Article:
Trauma-Responsive Social and Emotional Learning Provider Meets CASEL’s Highest Designation for Evidence-Based Programs
ORLANDO, Fla. (June 17, 2020)
Conscious Discipline, a trauma-responsive, comprehensive social and emotional learning (SEL) provider that combines evidence-based practices in SEL, school climate, classroom management and self-regulation, has been selected for inclusion in the Collaborative for Academic, Social and Emotional Learning (CASEL) Guide to Effective Social and Emotional Learning Programs.
CASEL has reviewed evidence-based SEL programs since 2003. Conscious Discipline meets CASEL’s SELect Program designation, the highest designation for evidence-based programs, in the CASEL Guide to Effective Social and Emotional Learning Programs. This designation indicates that Conscious Discipline can play a central role in a school’s approach to promoting student social and emotional learning.
“We are delighted to earn CASEL’s SELect Program designation, which affirms that Conscious Discipline is a comprehensive, systemic and sustainable approach to SEL that positively impacts student development, behavior and achievement,” said Dr. Becky Bailey, founder and Chief Knowledge Officer of Conscious Discipline.
“Now more than ever, we are committed to providing adults and children with the tools needed to connect, communicate, self-regulate, problem-solve and succeed in school and in life.”
CASEL was founded in 1994 to establish SEL as an essential component of preschool through high school education. Over two decades later, CASEL continues to facilitate and promote the implementation of “systemic, high-quality, integrated social, emotional and academic learning.” CASEL drives research, guides practice, informs policy and produces resources to advance and implement SEL best practices.
The CASEL Guide to Effective Social and Emotional Learning Programs identifies well-designed, evidence-based SEL programs. These programs have potential for “broad dissemination to schools across the United States.” Qualifying programs must be well-designed, classroom-based programs to be implemented with students within a grade range that spans from pre-K through 12th. They must utilize comprehensive approaches for systematically promoting students’ development across five SEL competencies (self-awareness, self-management, social awareness, responsible decision-making and relationship skills), have the capacity to provide high-quality training and ongoing support to ensure sound implementation, and have at least one evaluation demonstrating a statistically significant positive impact on student behavioral outcomes and/or academic performance.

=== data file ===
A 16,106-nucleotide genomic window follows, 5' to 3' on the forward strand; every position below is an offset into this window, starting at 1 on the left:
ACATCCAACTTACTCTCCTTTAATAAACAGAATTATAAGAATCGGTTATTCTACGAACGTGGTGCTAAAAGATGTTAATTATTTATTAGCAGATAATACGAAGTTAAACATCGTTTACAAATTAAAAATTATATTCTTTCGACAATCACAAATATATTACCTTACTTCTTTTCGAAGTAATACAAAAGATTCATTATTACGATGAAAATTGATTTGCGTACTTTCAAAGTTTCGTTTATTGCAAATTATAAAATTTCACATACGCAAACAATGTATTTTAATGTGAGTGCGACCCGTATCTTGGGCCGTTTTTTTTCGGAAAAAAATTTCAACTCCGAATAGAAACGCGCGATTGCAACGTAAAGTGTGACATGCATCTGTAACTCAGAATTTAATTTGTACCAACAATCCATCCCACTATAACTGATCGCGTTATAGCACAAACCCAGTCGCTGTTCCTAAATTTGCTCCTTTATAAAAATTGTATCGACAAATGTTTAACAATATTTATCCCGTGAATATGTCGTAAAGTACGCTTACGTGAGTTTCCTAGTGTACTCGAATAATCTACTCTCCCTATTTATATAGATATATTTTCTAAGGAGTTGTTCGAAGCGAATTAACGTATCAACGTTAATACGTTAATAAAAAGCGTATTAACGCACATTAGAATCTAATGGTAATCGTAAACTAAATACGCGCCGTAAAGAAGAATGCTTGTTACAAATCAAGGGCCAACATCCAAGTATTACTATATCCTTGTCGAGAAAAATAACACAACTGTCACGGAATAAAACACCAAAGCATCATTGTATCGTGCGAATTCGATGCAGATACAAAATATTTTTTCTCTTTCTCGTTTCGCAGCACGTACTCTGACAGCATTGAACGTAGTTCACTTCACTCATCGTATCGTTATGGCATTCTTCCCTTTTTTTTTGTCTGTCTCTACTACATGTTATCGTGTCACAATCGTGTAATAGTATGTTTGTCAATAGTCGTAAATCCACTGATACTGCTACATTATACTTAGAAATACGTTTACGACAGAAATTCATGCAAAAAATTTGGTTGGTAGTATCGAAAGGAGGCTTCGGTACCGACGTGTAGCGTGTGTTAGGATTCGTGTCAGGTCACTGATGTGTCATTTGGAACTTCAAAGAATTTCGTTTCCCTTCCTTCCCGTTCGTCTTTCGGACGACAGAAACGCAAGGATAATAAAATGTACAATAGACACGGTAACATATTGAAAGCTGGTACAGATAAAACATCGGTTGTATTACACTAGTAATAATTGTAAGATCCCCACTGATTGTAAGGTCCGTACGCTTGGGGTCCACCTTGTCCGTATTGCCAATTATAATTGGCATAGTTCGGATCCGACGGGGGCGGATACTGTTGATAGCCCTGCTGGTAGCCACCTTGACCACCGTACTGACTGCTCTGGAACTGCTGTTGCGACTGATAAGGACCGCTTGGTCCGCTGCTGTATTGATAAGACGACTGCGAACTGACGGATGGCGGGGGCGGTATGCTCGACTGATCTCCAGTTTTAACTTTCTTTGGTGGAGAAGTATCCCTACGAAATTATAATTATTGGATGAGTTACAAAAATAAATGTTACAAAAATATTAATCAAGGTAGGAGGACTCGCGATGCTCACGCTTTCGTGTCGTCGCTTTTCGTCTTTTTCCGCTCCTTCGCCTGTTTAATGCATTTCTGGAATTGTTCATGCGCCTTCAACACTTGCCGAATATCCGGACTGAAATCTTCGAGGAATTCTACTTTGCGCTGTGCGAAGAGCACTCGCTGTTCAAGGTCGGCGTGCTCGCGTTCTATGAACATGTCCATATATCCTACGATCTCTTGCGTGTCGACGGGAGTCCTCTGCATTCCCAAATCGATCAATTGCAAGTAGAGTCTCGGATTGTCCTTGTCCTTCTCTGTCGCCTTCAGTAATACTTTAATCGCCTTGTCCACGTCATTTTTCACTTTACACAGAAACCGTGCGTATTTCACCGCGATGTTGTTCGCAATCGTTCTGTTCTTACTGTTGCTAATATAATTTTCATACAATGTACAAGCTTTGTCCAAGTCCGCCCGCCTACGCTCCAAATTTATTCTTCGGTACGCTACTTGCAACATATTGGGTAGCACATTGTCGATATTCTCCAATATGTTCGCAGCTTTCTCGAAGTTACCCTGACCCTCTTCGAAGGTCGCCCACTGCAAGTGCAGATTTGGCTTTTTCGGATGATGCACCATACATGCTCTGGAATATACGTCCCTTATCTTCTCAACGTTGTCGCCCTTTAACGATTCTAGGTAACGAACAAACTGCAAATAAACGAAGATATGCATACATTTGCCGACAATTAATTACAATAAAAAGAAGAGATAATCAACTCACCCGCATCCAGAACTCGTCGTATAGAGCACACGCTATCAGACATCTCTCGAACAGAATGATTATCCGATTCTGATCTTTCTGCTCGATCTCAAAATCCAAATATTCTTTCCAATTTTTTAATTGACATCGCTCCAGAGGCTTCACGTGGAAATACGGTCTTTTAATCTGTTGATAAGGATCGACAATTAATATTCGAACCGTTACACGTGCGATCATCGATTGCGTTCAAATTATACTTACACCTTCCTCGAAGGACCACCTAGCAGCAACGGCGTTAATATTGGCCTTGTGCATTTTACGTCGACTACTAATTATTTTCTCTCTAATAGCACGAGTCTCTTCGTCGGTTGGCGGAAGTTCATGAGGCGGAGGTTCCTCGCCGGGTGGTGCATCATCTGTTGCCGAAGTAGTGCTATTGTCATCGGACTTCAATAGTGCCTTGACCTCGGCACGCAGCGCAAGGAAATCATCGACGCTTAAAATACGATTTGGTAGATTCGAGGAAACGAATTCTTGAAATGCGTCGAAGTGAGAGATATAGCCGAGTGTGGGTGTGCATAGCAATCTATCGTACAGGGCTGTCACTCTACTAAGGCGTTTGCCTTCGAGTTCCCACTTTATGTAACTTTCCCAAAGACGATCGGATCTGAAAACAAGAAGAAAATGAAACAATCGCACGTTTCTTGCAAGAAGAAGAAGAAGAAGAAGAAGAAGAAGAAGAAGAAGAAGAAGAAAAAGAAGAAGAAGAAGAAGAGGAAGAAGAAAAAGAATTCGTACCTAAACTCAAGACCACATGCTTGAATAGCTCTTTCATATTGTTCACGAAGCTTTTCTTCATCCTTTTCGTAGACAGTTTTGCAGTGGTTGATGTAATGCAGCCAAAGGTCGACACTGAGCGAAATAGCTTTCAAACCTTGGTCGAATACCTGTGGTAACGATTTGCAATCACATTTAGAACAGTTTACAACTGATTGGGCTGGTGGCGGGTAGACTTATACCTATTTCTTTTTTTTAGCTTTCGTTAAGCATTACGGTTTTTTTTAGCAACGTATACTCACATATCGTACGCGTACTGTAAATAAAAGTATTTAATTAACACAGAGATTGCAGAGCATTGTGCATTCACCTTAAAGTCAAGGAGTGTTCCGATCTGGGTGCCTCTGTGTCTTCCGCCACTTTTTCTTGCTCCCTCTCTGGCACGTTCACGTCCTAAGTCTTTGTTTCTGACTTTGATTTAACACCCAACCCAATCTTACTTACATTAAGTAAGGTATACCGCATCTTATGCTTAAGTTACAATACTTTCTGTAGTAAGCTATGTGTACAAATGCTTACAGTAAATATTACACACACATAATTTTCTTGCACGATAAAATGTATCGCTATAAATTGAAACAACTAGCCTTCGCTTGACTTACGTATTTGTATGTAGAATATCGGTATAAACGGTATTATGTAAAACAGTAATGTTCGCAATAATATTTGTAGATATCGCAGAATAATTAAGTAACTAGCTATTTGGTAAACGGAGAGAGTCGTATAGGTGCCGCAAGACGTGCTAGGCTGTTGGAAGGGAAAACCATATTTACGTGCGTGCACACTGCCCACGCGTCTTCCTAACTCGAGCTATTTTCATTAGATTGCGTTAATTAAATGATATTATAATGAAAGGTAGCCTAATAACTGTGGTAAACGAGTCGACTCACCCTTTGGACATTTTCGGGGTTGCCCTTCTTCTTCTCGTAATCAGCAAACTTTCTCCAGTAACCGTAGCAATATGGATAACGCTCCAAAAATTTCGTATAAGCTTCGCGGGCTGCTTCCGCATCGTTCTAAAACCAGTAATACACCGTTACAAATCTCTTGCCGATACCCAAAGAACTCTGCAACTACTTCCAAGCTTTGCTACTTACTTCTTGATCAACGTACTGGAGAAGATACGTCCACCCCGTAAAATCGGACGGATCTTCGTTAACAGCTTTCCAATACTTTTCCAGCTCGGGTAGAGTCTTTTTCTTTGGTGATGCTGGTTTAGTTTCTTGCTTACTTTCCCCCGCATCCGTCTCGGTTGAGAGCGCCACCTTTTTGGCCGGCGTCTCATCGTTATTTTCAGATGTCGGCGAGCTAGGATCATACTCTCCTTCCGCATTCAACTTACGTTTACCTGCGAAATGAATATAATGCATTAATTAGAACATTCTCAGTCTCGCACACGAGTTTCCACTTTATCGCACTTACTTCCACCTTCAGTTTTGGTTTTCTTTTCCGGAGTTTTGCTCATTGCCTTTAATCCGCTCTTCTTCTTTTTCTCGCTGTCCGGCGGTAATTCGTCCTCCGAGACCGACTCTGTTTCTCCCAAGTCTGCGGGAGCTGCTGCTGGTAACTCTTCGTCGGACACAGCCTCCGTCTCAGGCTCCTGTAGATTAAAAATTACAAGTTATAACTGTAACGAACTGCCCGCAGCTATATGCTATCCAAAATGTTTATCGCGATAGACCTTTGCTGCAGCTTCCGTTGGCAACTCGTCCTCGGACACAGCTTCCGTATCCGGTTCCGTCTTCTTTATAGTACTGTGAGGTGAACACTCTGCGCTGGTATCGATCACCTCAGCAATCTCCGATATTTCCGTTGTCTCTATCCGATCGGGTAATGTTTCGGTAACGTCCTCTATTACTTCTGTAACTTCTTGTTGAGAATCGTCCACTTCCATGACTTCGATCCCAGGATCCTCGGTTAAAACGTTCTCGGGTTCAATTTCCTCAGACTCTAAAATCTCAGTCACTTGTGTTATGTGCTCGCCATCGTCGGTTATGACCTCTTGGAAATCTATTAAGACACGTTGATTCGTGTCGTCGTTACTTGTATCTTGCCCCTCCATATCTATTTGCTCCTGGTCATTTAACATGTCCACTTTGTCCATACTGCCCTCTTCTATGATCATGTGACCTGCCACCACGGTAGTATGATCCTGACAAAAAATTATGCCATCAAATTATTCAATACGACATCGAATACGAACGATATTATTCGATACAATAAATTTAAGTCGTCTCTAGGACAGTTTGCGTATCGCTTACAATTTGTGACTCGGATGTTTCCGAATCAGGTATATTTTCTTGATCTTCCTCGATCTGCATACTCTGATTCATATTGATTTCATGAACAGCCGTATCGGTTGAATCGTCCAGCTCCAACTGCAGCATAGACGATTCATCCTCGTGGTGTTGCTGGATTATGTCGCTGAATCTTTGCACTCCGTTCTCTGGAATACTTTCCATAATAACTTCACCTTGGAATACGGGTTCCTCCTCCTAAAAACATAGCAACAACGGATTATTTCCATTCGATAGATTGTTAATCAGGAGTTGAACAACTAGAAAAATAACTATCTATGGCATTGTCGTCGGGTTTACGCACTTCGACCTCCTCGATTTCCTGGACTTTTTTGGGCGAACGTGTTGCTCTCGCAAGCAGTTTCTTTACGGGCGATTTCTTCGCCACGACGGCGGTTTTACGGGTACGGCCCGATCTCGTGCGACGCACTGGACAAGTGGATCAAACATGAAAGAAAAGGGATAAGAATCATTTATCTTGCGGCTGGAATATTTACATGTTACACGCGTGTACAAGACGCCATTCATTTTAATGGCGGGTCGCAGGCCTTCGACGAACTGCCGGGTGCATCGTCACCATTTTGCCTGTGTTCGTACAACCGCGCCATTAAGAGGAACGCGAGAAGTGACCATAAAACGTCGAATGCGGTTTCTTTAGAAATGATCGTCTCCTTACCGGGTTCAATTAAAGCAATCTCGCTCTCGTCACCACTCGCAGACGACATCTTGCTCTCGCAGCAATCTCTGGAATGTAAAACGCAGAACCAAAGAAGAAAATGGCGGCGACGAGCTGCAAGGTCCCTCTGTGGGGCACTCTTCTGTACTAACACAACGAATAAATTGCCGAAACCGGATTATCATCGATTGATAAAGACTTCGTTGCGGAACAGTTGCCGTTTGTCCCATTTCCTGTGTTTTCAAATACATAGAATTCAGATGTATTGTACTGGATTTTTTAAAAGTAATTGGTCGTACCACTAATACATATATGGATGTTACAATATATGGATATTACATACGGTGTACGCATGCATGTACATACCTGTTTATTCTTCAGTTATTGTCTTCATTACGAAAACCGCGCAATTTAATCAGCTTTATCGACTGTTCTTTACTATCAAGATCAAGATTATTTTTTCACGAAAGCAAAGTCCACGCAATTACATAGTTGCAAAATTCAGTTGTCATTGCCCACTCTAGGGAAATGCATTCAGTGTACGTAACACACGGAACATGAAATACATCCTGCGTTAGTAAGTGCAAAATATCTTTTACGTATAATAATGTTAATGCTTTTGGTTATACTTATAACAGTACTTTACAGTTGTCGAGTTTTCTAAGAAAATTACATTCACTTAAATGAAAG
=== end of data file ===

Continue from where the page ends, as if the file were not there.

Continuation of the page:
Findings from 213 studies indicate that SEL programming improves academic achievement and positive social behavior while reducing emotional distress and conduct problems. Since 2003, CASEL has developed a better understanding of factors that make SEL programs more impactful, what it takes to achieve effective implementation and which program approaches are the most successful.
CASEL states, “If your district or school is just beginning to explore SEL, the Guide will help in your planning and selection of strong, evidence-based programs that serve your students’ needs. If you are seeking to deepen SEL practice you have already begun, the Guide will help you reflect on and augment your efforts.”
Read Conscious Discipline’s full listing in the CASEL Guide to Effective Social and Emotional Learning Programs.
To learn more about Conscious Discipline, visit www.consciousdiscipline.com.
About Conscious Discipline
Conscious Discipline provides a comprehensive, trauma-informed social emotional program that is based on current brain research, child development information and developmentally appropriate practices. All aspects of Conscious Discipline focus on creating a safe, connected environment for children to learn and practice the skills needed for healthy social, emotional and academic development. Conscious Discipline methodology has been recognized by SAMHSA’s National Registry of Evidence-based Programs and Practices (NREPP), and it was named a national model for character education by the Florida State Legislature. Research shows that Conscious Discipline decreases aggression, impulsivity and hyperactivity while creating a positive environment in the school or home. In schools, Conscious Discipline has been shown to decrease discipline referrals while increasing teaching time and academic achievement. Learn more at www.consciousdiscipline.com.